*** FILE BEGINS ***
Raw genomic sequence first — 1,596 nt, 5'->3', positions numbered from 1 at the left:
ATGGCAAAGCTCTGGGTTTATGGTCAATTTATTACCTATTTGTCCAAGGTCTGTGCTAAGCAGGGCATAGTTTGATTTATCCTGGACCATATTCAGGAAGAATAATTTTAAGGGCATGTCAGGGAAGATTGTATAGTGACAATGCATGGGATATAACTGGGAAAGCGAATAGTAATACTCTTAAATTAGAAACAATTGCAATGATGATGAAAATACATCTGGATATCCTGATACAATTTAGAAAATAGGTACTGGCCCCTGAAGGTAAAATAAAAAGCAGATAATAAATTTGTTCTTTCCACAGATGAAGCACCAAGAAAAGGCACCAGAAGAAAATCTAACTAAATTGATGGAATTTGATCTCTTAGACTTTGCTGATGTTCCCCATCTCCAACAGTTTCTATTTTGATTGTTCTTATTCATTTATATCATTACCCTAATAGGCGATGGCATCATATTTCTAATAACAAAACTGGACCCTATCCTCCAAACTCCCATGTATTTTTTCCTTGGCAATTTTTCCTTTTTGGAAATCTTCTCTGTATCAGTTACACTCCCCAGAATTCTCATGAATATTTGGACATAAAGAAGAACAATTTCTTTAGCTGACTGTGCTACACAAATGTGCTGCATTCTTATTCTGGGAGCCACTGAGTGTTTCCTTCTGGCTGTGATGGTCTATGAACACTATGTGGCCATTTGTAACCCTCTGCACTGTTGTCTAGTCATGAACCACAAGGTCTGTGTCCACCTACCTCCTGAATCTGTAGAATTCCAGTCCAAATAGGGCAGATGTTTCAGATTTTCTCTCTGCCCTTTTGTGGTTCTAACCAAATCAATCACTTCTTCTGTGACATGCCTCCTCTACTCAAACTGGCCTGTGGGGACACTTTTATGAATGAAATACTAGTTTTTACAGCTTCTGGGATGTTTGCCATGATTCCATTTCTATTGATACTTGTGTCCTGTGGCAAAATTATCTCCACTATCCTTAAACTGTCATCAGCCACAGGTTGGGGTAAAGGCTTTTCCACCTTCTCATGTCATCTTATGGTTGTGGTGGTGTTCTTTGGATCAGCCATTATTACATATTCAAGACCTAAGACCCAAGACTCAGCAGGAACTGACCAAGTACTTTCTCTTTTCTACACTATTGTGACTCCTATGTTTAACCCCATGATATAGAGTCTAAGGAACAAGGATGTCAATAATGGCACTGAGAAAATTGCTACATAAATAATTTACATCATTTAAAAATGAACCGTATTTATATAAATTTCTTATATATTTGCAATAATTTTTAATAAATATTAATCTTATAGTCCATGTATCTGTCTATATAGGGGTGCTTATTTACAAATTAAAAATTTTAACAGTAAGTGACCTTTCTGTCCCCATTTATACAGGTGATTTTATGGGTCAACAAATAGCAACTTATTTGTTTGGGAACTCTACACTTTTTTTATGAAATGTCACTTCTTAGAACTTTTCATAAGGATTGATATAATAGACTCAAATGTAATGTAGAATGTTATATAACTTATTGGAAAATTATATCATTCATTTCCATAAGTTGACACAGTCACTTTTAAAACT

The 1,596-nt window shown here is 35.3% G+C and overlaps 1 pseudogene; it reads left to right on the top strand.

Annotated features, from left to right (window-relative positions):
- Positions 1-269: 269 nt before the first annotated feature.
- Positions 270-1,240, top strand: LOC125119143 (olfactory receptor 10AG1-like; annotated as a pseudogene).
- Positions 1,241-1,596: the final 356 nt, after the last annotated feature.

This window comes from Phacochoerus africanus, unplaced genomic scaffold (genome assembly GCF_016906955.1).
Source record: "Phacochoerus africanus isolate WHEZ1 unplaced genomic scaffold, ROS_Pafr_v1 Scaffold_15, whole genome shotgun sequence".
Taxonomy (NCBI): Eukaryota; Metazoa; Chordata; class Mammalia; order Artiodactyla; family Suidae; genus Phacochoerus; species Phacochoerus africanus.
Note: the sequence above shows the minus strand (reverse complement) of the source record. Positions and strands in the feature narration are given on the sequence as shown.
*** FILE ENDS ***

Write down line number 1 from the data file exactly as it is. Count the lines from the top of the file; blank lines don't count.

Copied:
Raw genomic sequence first — 1,596 nt, 5'->3', positions numbered from 1 at the left: